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State media blasts Chinese online games as ‘spiritual opium,’ sends shares of game companies in freefall

Written by Mengyuan Ge Published on     2 mins read

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The country’s video games sector is the latest target of Chinese authorities.

Shares of video game companies, including Tencent and NetEase, plunged on Tuesday after Chinese state media said online games are “poisoning” teenagers and likened them to “spiritual opium” and “electronic drugs.”

The article, published by Economic Information Daily, an affiliate of Xinhua, called for tighter controls over the amount of time minors can spend on games.

The share prices of game companies that are listed in Hong Kong dived in early trading on Tuesday. The world’s biggest video game company, Tencent, dropped 10% while its competitor NetEase fell as much as 13%. China Mobile Games and Entertainment Group fell 20%, and video and game company Bilibili fell 14%. The broad sell-off reflects investors’ concerns that the article was a signal from the state for a broader regulatory crackdown on the gaming industry.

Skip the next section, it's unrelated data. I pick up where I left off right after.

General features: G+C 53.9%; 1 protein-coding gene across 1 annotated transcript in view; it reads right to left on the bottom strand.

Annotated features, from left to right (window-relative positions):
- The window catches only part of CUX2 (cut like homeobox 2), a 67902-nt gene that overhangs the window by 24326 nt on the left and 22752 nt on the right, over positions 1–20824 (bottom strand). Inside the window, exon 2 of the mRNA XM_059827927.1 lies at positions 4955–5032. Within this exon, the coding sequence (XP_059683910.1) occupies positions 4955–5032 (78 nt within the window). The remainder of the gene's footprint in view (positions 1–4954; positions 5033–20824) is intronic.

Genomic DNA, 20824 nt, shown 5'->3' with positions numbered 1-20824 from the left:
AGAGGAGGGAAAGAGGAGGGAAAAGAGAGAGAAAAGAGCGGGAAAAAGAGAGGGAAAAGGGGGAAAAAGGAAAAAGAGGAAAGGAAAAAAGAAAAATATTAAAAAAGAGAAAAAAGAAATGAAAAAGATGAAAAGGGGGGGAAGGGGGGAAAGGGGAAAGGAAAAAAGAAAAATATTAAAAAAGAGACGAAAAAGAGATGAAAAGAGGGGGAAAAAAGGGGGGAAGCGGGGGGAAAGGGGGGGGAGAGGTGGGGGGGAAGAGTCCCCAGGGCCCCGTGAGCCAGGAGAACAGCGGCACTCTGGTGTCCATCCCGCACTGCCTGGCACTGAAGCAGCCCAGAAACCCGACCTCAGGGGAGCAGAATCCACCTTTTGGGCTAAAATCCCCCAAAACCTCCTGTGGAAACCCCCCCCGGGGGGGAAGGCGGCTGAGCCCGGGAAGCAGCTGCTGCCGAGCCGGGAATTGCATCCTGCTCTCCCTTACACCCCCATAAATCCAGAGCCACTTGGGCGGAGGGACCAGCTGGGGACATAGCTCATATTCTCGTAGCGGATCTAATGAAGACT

The web version of the article by Economic Information Daily was taken down on Tuesday afternoon, but its print version remains in circulation.

As its stock price plunged, Tencent vowed to implement stricter limitations for underage gamers than required by law. It pledged to ban children who are under the age of 12 from making in-game purchases, and called on the entire industry to prohibit children in that age bracket from accessing video games. Tencent will also crack down on minors who impersonate adults to gain access to longer hours for games.

In the past months, the Chinese government has carried out a series of campaigns to regulate online gaming and the education industry.

On July 24, the central government issued an opinion with directions to be executed by the Ministry of Education. The text mentions that students should be guided to use electronic products in a reasonable manner, with limited time using these devices to prevent internet addiction.

Last month, the government banned for-profit tutoring in core school subjects, a move that wiped billions of dollars off the market value of publicly traded education firms in Hong Kong and New York.

Read this: Tencent suspends new user registration for WeChat as tech crackdown shows no signs of halting

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